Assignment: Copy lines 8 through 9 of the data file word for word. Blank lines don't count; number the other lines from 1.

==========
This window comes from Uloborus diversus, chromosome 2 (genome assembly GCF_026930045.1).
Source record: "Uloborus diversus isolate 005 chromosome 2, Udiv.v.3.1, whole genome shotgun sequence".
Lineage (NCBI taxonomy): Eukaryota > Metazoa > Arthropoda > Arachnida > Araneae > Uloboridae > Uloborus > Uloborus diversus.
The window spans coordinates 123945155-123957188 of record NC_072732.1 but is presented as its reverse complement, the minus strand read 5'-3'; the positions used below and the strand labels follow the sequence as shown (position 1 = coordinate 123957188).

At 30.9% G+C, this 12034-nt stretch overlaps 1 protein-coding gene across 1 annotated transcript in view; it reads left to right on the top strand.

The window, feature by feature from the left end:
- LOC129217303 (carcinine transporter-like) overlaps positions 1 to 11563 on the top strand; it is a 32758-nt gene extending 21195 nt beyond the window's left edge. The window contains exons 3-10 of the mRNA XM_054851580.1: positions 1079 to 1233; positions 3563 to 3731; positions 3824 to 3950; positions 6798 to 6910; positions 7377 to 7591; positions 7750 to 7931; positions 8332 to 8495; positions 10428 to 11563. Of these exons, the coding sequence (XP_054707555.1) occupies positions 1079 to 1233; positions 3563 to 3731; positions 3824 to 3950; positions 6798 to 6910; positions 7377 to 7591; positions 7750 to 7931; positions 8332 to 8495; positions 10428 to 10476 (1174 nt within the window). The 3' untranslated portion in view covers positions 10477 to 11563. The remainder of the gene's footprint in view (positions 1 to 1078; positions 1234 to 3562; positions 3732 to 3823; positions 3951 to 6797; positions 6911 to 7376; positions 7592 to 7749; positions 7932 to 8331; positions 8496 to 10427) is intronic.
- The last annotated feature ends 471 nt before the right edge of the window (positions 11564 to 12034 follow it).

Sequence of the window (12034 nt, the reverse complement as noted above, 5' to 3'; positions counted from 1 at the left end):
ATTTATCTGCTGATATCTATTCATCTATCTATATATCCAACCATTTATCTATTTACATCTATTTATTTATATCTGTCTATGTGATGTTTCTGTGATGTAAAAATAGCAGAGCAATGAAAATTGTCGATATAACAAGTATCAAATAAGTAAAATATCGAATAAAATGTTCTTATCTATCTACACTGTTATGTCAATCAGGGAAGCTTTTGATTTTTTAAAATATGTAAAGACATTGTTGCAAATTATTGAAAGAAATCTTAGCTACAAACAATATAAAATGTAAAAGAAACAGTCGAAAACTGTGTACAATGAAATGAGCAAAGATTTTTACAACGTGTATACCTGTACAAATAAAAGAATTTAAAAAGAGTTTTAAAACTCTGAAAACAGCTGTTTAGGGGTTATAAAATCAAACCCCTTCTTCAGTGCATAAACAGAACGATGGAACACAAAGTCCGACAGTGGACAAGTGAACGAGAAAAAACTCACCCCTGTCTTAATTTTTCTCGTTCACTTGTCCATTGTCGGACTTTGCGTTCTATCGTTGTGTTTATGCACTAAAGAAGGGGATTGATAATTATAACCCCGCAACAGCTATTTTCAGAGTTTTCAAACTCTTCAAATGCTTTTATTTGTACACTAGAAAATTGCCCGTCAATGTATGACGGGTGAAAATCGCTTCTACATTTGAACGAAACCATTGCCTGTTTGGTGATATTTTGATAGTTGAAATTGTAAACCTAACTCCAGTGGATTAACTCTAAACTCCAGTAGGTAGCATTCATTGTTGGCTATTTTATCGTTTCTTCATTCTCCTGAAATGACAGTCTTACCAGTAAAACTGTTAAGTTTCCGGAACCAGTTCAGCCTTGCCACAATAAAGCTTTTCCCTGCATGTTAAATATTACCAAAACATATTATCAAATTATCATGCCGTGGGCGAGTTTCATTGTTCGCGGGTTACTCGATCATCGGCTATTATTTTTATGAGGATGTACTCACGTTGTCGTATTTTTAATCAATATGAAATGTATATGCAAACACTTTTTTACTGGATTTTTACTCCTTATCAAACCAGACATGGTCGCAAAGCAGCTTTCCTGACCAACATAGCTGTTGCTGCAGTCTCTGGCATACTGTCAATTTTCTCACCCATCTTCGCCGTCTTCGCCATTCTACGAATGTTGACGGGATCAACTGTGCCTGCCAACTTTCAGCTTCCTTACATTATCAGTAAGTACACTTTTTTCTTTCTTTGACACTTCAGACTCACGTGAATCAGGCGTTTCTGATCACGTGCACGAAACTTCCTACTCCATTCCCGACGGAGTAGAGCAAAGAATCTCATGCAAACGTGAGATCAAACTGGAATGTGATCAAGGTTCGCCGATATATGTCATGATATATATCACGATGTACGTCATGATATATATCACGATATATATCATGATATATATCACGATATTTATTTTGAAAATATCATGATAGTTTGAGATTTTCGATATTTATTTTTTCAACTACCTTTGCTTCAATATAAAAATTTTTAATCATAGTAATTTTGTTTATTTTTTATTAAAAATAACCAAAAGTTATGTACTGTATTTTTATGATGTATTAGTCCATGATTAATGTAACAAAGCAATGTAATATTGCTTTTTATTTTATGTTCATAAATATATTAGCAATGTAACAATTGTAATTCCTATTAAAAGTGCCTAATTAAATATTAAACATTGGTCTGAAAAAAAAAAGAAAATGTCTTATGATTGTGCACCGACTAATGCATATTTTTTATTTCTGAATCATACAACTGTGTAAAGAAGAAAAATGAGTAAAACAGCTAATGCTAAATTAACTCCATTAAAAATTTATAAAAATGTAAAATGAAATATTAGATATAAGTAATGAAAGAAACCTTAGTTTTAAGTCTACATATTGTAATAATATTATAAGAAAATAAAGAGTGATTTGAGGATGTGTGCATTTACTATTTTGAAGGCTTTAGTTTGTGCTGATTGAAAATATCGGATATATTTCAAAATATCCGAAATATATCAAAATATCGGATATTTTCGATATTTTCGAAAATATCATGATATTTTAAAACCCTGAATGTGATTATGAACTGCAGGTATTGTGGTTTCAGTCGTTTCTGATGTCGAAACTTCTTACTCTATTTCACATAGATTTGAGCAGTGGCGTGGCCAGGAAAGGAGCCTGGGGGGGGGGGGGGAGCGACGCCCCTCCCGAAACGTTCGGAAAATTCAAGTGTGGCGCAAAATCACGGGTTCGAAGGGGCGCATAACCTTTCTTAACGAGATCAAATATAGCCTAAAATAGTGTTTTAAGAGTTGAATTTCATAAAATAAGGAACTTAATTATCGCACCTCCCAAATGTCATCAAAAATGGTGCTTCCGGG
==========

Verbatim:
- The last annotated feature ends 471 nt before the right edge of the window (positions 11564 to 12034 follow it).

Sequence of the window (12034 nt, the reverse complement as noted above, 5' to 3'; positions counted from 1 at the left end):